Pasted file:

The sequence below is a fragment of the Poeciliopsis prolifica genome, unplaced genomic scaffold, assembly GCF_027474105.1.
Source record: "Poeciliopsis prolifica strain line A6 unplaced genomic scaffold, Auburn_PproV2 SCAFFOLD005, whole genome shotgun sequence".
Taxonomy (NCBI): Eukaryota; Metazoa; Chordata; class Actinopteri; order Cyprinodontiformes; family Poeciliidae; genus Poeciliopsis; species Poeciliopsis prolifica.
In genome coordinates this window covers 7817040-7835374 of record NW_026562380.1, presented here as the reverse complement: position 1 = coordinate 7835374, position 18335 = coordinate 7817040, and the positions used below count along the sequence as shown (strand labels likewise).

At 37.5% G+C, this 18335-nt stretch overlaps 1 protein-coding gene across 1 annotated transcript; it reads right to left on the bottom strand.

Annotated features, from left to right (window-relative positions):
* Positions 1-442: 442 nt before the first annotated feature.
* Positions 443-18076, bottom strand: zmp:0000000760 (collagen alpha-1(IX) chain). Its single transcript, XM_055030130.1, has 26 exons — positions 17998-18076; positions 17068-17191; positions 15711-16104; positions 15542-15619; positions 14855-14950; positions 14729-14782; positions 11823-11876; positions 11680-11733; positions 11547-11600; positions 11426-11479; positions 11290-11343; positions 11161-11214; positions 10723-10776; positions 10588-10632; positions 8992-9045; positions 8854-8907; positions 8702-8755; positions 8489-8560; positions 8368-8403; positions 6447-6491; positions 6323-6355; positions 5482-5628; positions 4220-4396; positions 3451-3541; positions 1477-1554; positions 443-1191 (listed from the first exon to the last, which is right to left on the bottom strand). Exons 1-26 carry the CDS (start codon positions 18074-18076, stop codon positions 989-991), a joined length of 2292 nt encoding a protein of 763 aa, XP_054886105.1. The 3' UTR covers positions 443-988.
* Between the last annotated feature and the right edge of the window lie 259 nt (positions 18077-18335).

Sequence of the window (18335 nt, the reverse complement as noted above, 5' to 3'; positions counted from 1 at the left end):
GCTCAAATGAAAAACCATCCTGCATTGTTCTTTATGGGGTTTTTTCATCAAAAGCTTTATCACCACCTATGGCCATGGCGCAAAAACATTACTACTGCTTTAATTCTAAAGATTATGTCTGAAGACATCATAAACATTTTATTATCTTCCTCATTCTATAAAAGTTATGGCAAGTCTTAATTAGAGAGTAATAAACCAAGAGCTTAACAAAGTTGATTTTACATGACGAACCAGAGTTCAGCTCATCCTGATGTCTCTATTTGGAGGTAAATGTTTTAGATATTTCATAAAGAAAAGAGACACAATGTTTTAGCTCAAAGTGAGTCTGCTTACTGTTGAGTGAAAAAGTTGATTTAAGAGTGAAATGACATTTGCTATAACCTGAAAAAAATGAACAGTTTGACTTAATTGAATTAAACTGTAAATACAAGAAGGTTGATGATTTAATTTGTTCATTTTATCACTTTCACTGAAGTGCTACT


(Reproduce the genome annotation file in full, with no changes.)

The sequence below is a fragment of the Poeciliopsis prolifica genome, unplaced genomic scaffold, assembly GCF_027474105.1.
Source record: "Poeciliopsis prolifica strain line A6 unplaced genomic scaffold, Auburn_PproV2 SCAFFOLD005, whole genome shotgun sequence".
Taxonomy (NCBI): Eukaryota; Metazoa; Chordata; class Actinopteri; order Cyprinodontiformes; family Poeciliidae; genus Poeciliopsis; species Poeciliopsis prolifica.
In genome coordinates this window covers 7817040-7835374 of record NW_026562380.1, presented here as the reverse complement: position 1 = coordinate 7835374, position 18335 = coordinate 7817040, and the positions used below count along the sequence as shown (strand labels likewise).

At 37.5% G+C, this 18335-nt stretch overlaps 1 protein-coding gene across 1 annotated transcript; it reads right to left on the bottom strand.

Annotated features, from left to right (window-relative positions):
* Positions 1-442: 442 nt before the first annotated feature.
* Positions 443-18076, bottom strand: zmp:0000000760 (collagen alpha-1(IX) chain). Its single transcript, XM_055030130.1, has 26 exons — positions 17998-18076; positions 17068-17191; positions 15711-16104; positions 15542-15619; positions 14855-14950; positions 14729-14782; positions 11823-11876; positions 11680-11733; positions 11547-11600; positions 11426-11479; positions 11290-11343; positions 11161-11214; positions 10723-10776; positions 10588-10632; positions 8992-9045; positions 8854-8907; positions 8702-8755; positions 8489-8560; positions 8368-8403; positions 6447-6491; positions 6323-6355; positions 5482-5628; positions 4220-4396; positions 3451-3541; positions 1477-1554; positions 443-1191 (listed from the first exon to the last, which is right to left on the bottom strand). Exons 1-26 carry the CDS (start codon positions 18074-18076, stop codon positions 989-991), a joined length of 2292 nt encoding a protein of 763 aa, XP_054886105.1. The 3' UTR covers positions 443-988.
* Between the last annotated feature and the right edge of the window lie 259 nt (positions 18077-18335).

Sequence of the window (18335 nt, the reverse complement as noted above, 5' to 3'; positions counted from 1 at the left end):
GCTCAAATGAAAAACCATCCTGCATTGTTCTTTATGGGGTTTTTTCATCAAAAGCTTTATCACCACCTATGGCCATGGCGCAAAAACATTACTACTGCTTTAATTCTAAAGATTATGTCTGAAGACATCATAAACATTTTATTATCTTCCTCATTCTATAAAAGTTATGGCAAGTCTTAATTAGAGAGTAATAAACCAAGAGCTTAACAAAGTTGATTTTACATGACGAACCAGAGTTCAGCTCATCCTGATGTCTCTATTTGGAGGTAAATGTTTTAGATATTTCATAAAGAAAAGAGACACAATGTTTTAGCTCAAAGTGAGTCTGCTTACTGTTGAGTGAAAAAGTTGATTTAAGAGTGAAATGACATTTGCTATAACCTGAAAAAAATGAACAGTTTGACTTAATTGAATTAAACTGTAAATACAAGAAGGTTGATGATTTAATTTGTTCATTTTATCACTTTCACTGAAGTGCTACT